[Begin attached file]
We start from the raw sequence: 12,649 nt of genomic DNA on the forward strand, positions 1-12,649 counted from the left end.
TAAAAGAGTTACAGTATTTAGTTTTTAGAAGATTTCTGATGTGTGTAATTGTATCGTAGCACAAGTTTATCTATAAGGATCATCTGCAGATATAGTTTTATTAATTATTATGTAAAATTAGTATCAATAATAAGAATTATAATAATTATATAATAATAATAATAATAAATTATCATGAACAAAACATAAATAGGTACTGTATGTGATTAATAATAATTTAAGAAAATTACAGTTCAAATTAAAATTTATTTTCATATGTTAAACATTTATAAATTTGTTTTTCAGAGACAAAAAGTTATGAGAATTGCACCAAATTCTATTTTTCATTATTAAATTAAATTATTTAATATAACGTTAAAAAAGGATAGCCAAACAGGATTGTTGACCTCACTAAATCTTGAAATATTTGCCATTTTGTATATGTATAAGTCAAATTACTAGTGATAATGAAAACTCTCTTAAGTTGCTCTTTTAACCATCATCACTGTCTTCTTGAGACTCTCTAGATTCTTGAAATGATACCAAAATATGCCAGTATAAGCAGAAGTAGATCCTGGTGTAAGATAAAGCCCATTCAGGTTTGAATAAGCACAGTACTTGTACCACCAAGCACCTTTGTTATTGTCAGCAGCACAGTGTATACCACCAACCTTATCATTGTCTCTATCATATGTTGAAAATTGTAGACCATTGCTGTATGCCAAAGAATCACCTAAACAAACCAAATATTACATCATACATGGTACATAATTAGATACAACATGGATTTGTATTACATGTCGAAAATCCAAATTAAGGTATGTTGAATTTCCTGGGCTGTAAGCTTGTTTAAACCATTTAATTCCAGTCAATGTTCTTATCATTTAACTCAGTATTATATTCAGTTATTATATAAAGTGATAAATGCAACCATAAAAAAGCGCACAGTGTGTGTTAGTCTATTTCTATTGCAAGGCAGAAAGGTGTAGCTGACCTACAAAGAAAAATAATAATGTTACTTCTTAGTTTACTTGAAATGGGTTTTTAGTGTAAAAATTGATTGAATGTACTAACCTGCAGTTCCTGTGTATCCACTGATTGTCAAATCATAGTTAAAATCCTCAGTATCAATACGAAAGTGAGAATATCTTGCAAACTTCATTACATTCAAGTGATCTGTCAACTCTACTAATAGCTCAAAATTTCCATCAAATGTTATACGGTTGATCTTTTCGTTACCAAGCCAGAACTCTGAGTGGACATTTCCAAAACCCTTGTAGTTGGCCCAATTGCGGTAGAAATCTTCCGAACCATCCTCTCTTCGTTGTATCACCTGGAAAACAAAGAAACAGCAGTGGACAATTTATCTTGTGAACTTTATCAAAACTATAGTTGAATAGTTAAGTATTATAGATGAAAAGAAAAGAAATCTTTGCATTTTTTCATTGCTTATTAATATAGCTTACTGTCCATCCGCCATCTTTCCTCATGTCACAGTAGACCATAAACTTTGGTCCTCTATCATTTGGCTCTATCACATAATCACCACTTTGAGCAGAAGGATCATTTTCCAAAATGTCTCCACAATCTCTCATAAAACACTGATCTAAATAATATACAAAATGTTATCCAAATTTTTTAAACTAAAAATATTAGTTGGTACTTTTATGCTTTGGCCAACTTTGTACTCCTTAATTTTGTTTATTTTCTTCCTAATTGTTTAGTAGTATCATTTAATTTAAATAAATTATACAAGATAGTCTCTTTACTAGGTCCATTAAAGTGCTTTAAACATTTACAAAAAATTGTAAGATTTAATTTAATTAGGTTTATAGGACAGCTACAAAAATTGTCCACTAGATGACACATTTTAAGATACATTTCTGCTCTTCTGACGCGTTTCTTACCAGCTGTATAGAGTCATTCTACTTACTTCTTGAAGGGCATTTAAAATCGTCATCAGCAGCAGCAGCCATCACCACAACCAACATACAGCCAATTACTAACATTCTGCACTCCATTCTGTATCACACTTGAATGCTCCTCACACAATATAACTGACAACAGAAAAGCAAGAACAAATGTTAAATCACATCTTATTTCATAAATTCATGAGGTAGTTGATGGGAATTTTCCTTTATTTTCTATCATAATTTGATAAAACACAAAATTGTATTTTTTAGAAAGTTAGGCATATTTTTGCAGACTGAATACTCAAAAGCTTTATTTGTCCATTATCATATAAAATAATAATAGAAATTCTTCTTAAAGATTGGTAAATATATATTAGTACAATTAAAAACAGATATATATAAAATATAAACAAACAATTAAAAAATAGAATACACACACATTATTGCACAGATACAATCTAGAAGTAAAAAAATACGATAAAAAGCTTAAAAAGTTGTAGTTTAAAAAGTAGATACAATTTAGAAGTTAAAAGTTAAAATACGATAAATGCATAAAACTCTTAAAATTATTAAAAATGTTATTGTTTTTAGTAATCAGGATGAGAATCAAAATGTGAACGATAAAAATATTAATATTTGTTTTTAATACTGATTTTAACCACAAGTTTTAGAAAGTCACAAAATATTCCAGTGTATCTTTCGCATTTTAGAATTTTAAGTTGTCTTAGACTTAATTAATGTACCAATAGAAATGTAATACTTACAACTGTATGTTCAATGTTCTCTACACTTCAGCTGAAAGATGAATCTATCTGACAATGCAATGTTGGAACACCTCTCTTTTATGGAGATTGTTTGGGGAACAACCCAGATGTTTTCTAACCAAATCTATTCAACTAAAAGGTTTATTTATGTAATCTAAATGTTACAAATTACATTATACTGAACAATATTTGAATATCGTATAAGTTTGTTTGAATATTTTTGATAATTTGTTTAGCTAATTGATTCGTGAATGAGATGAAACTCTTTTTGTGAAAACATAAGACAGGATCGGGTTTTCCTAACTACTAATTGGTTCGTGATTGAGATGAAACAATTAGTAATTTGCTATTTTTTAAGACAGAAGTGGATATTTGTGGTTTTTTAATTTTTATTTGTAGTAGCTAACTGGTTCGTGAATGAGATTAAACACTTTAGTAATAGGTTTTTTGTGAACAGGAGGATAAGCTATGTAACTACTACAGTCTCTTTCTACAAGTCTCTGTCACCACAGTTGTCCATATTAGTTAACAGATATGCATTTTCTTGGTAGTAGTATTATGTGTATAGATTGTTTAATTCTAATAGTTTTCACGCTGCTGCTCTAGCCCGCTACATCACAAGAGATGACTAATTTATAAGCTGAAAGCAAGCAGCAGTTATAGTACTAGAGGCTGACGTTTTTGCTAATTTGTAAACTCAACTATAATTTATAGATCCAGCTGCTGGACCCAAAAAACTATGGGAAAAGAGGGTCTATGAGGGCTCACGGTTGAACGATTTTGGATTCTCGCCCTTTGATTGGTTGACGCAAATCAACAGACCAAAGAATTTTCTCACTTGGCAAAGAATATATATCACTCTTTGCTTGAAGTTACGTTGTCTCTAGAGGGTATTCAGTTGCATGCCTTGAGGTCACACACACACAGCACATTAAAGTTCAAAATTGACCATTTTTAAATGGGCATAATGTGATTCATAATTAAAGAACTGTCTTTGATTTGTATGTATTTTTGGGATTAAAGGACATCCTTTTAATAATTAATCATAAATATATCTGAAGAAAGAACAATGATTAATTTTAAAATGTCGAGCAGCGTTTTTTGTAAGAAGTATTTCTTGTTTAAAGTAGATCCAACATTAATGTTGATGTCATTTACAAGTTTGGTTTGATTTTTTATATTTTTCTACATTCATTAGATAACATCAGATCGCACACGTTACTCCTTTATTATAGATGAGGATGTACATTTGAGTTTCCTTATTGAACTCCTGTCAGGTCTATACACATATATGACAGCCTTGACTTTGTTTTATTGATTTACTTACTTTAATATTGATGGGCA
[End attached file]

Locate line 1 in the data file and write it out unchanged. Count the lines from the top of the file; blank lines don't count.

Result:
We start from the raw sequence: 12,649 nt of genomic DNA on the forward strand, positions 1-12,649 counted from the left end.